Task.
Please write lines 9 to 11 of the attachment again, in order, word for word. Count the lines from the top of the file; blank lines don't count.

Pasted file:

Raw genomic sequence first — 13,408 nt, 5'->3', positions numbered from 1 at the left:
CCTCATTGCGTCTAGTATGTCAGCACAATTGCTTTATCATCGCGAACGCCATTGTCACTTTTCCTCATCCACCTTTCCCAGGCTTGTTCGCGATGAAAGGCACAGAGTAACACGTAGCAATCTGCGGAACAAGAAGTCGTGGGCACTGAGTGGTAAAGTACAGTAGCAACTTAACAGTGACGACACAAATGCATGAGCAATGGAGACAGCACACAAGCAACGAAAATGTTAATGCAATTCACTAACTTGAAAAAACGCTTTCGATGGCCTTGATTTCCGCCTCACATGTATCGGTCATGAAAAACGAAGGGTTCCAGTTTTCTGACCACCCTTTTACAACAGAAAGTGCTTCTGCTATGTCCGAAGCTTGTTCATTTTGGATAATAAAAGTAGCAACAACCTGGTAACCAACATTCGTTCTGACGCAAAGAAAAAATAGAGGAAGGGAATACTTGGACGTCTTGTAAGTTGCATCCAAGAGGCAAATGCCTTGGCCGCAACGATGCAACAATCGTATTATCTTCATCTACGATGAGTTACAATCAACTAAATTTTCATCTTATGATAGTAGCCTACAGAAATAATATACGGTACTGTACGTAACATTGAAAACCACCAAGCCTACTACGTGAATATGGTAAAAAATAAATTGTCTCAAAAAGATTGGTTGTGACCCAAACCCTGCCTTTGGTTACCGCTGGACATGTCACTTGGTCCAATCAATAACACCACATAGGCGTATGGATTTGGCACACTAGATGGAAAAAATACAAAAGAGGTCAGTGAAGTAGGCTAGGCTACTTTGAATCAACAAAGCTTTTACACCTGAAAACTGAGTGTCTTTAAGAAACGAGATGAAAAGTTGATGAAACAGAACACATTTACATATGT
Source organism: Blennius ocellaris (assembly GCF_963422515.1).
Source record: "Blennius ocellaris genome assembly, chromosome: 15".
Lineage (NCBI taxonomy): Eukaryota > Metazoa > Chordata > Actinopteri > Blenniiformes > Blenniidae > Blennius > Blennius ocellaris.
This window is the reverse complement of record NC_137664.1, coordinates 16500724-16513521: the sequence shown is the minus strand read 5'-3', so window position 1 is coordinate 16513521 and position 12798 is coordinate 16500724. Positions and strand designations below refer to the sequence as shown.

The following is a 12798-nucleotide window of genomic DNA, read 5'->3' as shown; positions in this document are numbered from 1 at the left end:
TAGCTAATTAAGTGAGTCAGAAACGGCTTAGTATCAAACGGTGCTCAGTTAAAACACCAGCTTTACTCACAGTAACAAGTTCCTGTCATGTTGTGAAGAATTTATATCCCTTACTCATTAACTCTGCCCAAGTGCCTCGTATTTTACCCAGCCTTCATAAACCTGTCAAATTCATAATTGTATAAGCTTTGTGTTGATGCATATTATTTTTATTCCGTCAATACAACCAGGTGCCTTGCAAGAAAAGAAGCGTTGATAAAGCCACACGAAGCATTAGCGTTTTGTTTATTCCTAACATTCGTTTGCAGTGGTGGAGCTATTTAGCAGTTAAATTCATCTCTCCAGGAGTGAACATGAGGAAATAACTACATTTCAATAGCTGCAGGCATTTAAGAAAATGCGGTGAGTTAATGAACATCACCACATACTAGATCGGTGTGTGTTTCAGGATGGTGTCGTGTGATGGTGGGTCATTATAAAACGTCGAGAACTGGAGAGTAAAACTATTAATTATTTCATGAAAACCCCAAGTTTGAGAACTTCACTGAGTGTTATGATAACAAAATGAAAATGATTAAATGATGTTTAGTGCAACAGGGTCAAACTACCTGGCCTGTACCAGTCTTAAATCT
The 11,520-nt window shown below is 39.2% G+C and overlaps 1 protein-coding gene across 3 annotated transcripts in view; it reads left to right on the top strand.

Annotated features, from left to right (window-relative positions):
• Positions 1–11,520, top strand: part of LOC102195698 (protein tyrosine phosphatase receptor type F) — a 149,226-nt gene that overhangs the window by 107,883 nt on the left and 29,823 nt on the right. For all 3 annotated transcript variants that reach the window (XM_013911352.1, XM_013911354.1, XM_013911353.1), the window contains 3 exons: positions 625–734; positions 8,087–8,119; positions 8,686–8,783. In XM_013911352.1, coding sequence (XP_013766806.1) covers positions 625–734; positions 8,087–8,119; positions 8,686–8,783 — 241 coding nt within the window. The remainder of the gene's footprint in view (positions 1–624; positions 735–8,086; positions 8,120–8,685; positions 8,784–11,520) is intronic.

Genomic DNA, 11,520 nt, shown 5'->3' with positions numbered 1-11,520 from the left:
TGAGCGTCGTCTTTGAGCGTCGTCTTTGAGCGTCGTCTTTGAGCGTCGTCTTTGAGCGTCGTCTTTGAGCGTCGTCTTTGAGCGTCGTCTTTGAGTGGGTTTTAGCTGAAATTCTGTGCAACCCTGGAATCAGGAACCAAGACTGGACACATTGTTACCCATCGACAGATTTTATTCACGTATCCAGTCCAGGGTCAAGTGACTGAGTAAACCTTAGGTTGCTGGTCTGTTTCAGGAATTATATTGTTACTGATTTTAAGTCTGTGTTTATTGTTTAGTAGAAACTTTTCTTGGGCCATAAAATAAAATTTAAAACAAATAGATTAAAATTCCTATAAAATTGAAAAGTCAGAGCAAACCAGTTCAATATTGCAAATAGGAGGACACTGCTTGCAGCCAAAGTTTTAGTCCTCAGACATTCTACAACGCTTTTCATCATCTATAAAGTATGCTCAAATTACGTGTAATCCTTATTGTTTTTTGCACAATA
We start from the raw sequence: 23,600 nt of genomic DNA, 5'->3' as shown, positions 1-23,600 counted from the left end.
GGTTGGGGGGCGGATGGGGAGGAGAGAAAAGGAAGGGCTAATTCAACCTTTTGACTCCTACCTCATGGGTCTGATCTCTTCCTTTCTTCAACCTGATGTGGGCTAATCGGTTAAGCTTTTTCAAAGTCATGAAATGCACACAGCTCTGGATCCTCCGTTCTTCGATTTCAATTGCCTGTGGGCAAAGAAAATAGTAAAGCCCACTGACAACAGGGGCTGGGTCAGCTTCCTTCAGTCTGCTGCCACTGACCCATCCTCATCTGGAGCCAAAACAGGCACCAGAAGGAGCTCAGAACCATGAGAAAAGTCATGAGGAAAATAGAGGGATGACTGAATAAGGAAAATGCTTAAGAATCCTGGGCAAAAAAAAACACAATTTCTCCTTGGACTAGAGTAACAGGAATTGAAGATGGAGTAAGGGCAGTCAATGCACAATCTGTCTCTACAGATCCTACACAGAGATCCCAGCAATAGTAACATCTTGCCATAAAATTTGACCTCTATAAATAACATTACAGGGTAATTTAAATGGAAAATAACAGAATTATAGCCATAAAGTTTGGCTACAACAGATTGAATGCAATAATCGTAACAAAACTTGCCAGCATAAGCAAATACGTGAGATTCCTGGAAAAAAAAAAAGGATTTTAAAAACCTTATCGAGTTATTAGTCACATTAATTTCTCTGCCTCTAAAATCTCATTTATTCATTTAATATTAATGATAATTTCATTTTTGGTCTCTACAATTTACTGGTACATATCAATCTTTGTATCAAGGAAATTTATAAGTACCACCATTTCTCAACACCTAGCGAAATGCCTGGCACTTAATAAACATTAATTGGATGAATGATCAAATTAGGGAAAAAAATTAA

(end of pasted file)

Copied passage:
The 11,520-nt window shown below is 39.2% G+C and overlaps 1 protein-coding gene across 3 annotated transcripts in view; it reads left to right on the top strand.

Annotated features, from left to right (window-relative positions):
• Positions 1–11,520, top strand: part of LOC102195698 (protein tyrosine phosphatase receptor type F) — a 149,226-nt gene that overhangs the window by 107,883 nt on the left and 29,823 nt on the right. For all 3 annotated transcript variants that reach the window (XM_013911352.1, XM_013911354.1, XM_013911353.1), the window contains 3 exons: positions 625–734; positions 8,087–8,119; positions 8,686–8,783. In XM_013911352.1, coding sequence (XP_013766806.1) covers positions 625–734; positions 8,087–8,119; positions 8,686–8,783 — 241 coding nt within the window. The remainder of the gene's footprint in view (positions 1–624; positions 735–8,086; positions 8,120–8,685; positions 8,784–11,520) is intronic.